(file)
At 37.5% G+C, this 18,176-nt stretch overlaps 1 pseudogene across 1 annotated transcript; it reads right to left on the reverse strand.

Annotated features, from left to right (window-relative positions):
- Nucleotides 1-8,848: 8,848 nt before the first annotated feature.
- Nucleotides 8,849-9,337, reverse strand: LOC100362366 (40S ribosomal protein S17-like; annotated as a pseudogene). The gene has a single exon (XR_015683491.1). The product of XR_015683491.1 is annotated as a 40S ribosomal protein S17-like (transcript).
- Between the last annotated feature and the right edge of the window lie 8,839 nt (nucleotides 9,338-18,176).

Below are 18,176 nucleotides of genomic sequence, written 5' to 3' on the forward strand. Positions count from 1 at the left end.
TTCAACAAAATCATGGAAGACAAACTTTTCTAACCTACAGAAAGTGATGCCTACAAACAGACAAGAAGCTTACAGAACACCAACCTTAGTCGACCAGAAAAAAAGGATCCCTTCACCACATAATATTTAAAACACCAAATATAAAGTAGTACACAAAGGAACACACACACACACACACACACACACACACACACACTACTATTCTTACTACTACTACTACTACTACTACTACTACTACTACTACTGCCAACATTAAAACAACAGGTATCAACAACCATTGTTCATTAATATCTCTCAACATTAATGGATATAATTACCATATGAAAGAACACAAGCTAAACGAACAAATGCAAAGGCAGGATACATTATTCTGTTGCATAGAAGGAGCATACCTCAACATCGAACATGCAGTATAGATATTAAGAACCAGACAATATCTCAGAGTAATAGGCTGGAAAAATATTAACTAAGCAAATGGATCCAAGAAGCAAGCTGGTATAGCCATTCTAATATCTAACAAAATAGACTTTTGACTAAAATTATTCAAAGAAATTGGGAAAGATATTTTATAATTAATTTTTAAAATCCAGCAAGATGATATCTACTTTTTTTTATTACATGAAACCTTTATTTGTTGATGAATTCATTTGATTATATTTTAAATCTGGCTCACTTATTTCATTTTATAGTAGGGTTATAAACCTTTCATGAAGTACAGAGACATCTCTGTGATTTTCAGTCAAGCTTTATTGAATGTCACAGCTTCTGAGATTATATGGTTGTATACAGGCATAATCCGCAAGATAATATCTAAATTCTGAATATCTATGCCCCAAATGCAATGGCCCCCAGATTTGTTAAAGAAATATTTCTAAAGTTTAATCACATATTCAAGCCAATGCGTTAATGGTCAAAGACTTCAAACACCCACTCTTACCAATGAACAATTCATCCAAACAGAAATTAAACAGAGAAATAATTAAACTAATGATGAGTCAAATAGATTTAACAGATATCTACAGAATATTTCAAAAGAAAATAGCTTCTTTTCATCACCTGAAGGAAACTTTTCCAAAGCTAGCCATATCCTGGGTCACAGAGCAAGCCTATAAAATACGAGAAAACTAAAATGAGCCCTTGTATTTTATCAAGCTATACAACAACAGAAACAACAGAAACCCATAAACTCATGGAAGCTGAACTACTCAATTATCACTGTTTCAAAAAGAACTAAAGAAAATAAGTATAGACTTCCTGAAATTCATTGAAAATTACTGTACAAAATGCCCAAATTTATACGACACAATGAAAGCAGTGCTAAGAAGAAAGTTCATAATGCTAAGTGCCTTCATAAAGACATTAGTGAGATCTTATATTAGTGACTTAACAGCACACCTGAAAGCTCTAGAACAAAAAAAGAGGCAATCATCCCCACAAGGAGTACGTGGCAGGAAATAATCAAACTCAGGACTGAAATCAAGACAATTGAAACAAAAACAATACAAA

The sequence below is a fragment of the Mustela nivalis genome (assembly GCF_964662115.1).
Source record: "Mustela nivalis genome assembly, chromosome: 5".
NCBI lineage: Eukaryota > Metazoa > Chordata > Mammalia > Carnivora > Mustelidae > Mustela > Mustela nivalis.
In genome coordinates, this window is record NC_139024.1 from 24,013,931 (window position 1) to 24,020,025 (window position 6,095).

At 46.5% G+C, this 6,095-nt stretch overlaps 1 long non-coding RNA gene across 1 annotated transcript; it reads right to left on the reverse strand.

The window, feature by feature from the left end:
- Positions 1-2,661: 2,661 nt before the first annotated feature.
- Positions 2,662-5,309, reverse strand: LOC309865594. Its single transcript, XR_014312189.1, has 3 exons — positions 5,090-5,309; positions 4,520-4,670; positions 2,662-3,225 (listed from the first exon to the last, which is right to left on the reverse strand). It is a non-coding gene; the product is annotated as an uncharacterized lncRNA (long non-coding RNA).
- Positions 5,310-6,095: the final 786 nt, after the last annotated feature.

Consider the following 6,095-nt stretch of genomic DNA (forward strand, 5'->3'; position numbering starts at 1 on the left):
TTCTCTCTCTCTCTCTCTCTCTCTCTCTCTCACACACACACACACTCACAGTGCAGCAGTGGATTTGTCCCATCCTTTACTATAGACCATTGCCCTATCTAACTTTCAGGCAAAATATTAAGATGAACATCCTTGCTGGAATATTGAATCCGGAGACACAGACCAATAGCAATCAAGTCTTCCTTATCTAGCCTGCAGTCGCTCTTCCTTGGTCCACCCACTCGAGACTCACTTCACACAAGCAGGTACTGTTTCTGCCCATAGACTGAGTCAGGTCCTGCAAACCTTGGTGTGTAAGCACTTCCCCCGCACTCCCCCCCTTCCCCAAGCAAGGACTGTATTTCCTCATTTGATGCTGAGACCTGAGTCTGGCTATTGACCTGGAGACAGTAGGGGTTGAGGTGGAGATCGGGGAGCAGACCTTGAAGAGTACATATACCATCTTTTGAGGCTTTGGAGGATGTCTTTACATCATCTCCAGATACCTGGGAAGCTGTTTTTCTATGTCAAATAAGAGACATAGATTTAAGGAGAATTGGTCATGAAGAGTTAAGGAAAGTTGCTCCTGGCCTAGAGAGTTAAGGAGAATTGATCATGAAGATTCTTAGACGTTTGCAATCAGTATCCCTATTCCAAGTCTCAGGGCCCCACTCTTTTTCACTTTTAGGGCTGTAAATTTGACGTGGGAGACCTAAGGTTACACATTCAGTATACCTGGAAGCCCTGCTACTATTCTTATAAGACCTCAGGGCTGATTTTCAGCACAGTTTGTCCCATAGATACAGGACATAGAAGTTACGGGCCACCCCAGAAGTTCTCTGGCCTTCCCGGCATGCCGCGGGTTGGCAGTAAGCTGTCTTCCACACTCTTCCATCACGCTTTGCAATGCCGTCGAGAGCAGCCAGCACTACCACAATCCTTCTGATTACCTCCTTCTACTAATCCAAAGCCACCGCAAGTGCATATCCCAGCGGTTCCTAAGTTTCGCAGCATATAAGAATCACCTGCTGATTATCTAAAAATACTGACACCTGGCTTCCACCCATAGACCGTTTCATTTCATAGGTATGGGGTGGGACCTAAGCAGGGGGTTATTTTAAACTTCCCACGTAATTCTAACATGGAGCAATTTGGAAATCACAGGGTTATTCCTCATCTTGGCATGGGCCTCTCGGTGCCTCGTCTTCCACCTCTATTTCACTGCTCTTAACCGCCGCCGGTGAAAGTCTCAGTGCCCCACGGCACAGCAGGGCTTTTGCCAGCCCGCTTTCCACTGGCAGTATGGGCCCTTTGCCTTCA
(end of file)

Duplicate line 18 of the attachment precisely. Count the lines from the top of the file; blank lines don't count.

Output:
TTCTCTCTCTCTCTCTCTCTCTCTCTCTCTCACACACACACACACTCACAGTGCAGCAGTGGATTTGTCCCATCCTTTACTATAGACCATTGCCCTATCTAACTTTCAGGCAAAATATTAAGATGAACATCCTTGCTGGAATATTGAATCCGGAGACACAGACCAATAGCAATCAAGTCTTCCTTATCTAGCCTGCAGTCGCTCTTCCTTGGTCCACCCACTCGAGACTCACTTCACACAAGCAGGTACTGTTTCTGCCCATAGACTGAGTCAGGTCCTGCAAACCTTGGTGTGTAAGCACTTCCCCCGCACTCCCCCCCTTCCCCAAGCAAGGACTGTATTTCCTCATTTGATGCTGAGACCTGAGTCTGGCTATTGACCTGGAGACAGTAGGGGTTGAGGTGGAGATCGGGGAGCAGACCTTGAAGAGTACATATACCATCTTTTGAGGCTTTGGAGGATGTCTTTACATCATCTCCAGATACCTGGGAAGCTGTTTTTCTATGTCAAATAAGAGACATAGATTTAAGGAGAATTGGTCATGAAGAGTTAAGGAAAGTTGCTCCTGGCCTAGAGAGTTAAGGAGAATTGATCATGAAGATTCTTAGACGTTTGCAATCAGTATCCCTATTCCAAGTCTCAGGGCCCCACTCTTTTTCACTTTTAGGGCTGTAAATTTGACGTGGGAGACCTAAGGTTACACATTCAGTATACCTGGAAGCCCTGCTACTATTCTTATAAGACCTCAGGGCTGATTTTCAGCACAGTTTGTCCCATAGATACAGGACATAGAAGTTACGGGCCACCCCAGAAGTTCTCTGGCCTTCCCGGCATGCCGCGGGTTGGCAGTAAGCTGTCTTCCACACTCTTCCATCACGCTTTGCAATGCCGTCGAGAGCAGCCAGCACTACCACAATCCTTCTGATTACCTCCTTCTACTAATCCAAAGCCACCGCAAGTGCATATCCCAGCGGTTCCTAAGTTTCGCAGCATATAAGAATCACCTGCTGATTATCTAAAAATACTGACACCTGGCTTCCACCCATAGACCGTTTCATTTCATAGGTATGGGGTGGGACCTAAGCAGGGGGTTATTTTAAACTTCCCACGTAATTCTAACATGGAGCAATTTGGAAATCACAGGGTTATTCCTCATCTTGGCATGGGCCTCTCGGTGCCTCGTCTTCCACCTCTATTTCACTGCTCTTAACCGCCGCCGGTGAAAGTCTCAGTGCCCCACGGCACAGCAGGGCTTTTGCCAGCCCGCTTTCCACTGGCAGTATGGGCCCTTTGCCTTCA